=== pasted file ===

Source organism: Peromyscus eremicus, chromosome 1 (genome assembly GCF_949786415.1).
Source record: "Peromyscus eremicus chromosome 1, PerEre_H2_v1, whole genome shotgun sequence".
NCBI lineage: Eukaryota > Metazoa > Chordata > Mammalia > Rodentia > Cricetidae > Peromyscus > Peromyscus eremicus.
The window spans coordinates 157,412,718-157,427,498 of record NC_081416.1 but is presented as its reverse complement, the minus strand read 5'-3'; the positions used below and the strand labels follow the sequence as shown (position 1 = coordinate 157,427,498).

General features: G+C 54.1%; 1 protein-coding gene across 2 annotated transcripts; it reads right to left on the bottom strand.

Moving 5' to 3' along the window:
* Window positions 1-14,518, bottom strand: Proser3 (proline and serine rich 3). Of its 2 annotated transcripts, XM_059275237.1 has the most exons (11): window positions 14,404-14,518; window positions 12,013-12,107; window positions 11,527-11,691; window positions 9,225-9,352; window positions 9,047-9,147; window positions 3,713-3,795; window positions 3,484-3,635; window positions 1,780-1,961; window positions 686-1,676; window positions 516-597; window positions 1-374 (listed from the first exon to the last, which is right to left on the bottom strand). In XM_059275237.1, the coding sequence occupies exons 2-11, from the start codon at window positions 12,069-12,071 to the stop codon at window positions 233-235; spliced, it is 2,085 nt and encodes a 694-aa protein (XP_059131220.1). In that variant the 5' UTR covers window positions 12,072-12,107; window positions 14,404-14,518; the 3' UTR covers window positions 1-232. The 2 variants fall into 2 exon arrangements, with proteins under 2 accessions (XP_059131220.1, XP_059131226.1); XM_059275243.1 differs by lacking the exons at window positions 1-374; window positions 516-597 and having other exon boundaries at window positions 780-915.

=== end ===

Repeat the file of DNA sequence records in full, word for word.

Source organism: Peromyscus eremicus, chromosome 1 (genome assembly GCF_949786415.1).
Source record: "Peromyscus eremicus chromosome 1, PerEre_H2_v1, whole genome shotgun sequence".
NCBI lineage: Eukaryota > Metazoa > Chordata > Mammalia > Rodentia > Cricetidae > Peromyscus > Peromyscus eremicus.
The window spans coordinates 157,412,718-157,427,498 of record NC_081416.1 but is presented as its reverse complement, the minus strand read 5'-3'; the positions used below and the strand labels follow the sequence as shown (position 1 = coordinate 157,427,498).

General features: G+C 54.1%; 1 protein-coding gene across 2 annotated transcripts; it reads right to left on the bottom strand.

Moving 5' to 3' along the window:
* Window positions 1-14,518, bottom strand: Proser3 (proline and serine rich 3). Of its 2 annotated transcripts, XM_059275237.1 has the most exons (11): window positions 14,404-14,518; window positions 12,013-12,107; window positions 11,527-11,691; window positions 9,225-9,352; window positions 9,047-9,147; window positions 3,713-3,795; window positions 3,484-3,635; window positions 1,780-1,961; window positions 686-1,676; window positions 516-597; window positions 1-374 (listed from the first exon to the last, which is right to left on the bottom strand). In XM_059275237.1, the coding sequence occupies exons 2-11, from the start codon at window positions 12,069-12,071 to the stop codon at window positions 233-235; spliced, it is 2,085 nt and encodes a 694-aa protein (XP_059131220.1). In that variant the 5' UTR covers window positions 12,072-12,107; window positions 14,404-14,518; the 3' UTR covers window positions 1-232. The 2 variants fall into 2 exon arrangements, with proteins under 2 accessions (XP_059131220.1, XP_059131226.1); XM_059275243.1 differs by lacking the exons at window positions 1-374; window positions 516-597 and having other exon boundaries at window positions 780-915.